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No. of Recommendations: 38
2 months ago my FICO hit 850. No where to go now but down.

I don't know that I have ever posted on this board before, and if I did, please accept my apologies. My oldest friend told me you guys would get this, why I am proud of it, and that it really is a big deal.

When I first came to this site, I was 25 years old, living with my parents, and $20K in debt not counting a car loan for almost that much. It was due to nothing but poor life decisions and a complete lack of understanding of money and how it works.

23 years later, this has happened. I have also own a home which I will have paid off by Q1 2020, I paid cash for my last 2 cars which were bought new, and I have a decent retirement account which will be kicked into overdrive once the house is paid off. Life is good. Great most of the time, in fact.

Did I come here to brag? Of course I did. But I also came here to say "thank you." I spent most of my time here making fart jokes and basically being a troll. I used to laugh at the people who washed ziplock baggies, stole ketchup packets, and reused paper towels, but in between that were many great lessons in personal finance and living frugally where it made sense. The lessons did sink in, a little bit at a time.

I just wanted to let you all know that...at least the few of you who are left.


R0TJob
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But did work get any better? I used to enjoy your tirades on the “This Job Sucks” board (RIP) although at times I wondered why you didn’t put some of that effort into finding a better job.

Glad things worked out for you.

Regards,

- HCF
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Congrats on the high FICO.

Go and use that high score for a low interst loan to take to Vegas? ;)


c
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That's good to read, RJ. Congratulations on such a major change. The consistency of daily changes in behaviors that that took is really quite impressive.

And in fact, you did post on this board once, in 2009, when you asked if someone with bad credit could get a car loan and got advice that extended to personal relationships.

ThyPeace, spending the year practicing and focusing on being consistent. Subject matter is different, but the goal is mastery of consistency itself, which I'm not as good at as I want to be.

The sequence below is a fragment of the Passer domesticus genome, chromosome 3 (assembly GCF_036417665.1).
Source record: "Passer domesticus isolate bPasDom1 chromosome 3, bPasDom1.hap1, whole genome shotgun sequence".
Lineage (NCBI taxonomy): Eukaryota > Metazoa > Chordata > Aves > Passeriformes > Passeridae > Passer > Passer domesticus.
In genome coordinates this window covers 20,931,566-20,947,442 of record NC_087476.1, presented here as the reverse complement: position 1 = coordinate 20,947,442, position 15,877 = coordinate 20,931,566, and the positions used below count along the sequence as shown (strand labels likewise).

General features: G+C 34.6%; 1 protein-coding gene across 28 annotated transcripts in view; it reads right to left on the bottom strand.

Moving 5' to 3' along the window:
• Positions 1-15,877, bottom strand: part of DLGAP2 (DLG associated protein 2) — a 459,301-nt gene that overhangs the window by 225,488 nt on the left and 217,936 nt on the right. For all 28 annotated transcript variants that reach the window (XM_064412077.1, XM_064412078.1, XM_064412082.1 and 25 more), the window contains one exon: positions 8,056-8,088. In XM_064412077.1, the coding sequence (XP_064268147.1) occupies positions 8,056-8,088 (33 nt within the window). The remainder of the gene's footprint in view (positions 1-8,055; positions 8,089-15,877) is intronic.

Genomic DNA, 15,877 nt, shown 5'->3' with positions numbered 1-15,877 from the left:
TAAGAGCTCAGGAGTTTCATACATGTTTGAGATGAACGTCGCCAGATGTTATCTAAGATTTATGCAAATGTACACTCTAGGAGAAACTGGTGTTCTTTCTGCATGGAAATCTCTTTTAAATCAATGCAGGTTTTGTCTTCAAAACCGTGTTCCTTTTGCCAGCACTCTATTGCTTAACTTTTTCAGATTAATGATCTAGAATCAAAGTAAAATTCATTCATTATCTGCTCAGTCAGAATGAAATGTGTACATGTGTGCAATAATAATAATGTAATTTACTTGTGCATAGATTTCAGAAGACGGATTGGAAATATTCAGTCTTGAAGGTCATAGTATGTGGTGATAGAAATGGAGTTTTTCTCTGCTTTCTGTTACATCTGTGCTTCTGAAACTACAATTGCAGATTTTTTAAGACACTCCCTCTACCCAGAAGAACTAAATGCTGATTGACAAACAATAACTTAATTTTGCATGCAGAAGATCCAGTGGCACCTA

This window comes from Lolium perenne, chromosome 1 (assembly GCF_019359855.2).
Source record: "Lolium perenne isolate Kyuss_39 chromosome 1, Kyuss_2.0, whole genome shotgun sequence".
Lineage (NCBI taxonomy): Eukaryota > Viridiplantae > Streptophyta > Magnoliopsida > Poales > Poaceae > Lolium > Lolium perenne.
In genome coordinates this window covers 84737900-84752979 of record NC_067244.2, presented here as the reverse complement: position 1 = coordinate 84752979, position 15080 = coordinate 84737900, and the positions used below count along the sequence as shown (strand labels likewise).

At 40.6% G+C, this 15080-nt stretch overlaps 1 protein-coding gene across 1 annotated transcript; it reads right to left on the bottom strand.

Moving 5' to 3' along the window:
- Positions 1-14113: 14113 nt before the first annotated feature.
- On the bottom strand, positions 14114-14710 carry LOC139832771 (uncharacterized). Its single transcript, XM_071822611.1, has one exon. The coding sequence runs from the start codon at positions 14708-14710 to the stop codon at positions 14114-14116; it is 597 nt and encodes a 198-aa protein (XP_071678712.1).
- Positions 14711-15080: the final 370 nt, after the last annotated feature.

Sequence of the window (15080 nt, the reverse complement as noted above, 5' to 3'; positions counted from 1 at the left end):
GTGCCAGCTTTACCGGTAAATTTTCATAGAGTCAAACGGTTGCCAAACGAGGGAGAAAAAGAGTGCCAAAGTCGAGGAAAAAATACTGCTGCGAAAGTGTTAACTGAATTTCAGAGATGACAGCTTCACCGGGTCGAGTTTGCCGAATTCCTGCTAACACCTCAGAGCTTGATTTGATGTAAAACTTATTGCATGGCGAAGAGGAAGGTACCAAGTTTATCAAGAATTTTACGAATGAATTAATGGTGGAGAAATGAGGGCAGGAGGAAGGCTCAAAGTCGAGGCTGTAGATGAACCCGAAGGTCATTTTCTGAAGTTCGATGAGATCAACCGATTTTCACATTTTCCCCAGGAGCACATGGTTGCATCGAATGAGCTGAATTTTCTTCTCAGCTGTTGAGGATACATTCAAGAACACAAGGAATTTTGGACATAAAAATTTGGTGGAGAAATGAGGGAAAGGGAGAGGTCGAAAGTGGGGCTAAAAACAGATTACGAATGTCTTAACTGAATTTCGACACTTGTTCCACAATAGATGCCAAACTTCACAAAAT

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Go and use that high score for a low interst loan to take to Vegas? ;)


The irony of the high score is that I have no intention of using credit for anything ever again.
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R0TJob,

You wrote, The irony of the high score is that I have no intention of using credit for anything ever again.

No. The irony is that you probably will use it, whether you realize it or not.

Credit scores affect a lot of things you don't think of as credit. For instance, insurance companies pull credit reports when quoting rates. A high score gives you a lower rate. Do you use a credit card? (Not necessarily to borrow money.) Your score influences what types of cards you will be approved for and what benefits you can get. My employer (Microsoft) also pulled my credit report when I accepted a job offer from them 7 years ago. The job offer was contingent on me passing a background check which included a check on my credit worthiness.

I can scrounge up more examples if you want... But in this age, your credit score can materially impact your costs, where you live and what you get paid. The more credit-worthy you are, the more desirable a customer you are, the more ... stuff ... people will give you for less money. That's why a good score is so desirable.

- Joel
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{{The irony of the high score is that I have no intention of using credit for anything ever again. }}


I completely understand. We are the same with the exception of using credit cards but paying them off every month.


c
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<<I used to laugh at the people who washed ziplock baggies, stole ketchup packets, and reused paper towels>>



Heh, heh! Actually, those are things I laugh about too!



My own peculiar behaviors lie in somewhat different areas, but I post them so that others get some entertainment from time to time.


Seattle Pioneer